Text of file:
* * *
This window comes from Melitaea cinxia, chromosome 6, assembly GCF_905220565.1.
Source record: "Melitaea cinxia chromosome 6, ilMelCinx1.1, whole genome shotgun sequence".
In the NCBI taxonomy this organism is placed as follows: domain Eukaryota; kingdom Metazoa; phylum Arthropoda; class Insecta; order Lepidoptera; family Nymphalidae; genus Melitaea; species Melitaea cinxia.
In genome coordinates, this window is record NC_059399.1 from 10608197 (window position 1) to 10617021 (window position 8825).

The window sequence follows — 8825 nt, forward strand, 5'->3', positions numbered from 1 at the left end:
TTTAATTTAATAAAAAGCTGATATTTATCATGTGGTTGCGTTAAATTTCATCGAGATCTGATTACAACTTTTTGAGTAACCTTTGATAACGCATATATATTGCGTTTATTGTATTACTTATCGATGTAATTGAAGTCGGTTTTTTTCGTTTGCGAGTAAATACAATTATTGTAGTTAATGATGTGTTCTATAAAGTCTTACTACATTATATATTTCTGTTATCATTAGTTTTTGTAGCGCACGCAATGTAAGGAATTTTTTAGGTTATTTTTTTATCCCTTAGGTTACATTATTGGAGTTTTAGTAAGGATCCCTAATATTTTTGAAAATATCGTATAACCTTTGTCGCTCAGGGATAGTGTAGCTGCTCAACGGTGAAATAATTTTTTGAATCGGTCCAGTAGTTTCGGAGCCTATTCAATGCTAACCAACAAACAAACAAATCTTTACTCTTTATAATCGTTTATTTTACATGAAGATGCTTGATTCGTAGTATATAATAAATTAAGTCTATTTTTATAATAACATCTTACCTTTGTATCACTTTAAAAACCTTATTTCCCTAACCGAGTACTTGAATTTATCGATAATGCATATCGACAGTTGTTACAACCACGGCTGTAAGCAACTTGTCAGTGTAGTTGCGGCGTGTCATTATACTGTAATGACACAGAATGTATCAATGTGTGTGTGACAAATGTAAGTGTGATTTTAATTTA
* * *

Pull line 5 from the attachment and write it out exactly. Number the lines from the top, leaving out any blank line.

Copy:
The window sequence follows — 8825 nt, forward strand, 5'->3', positions numbered from 1 at the left end: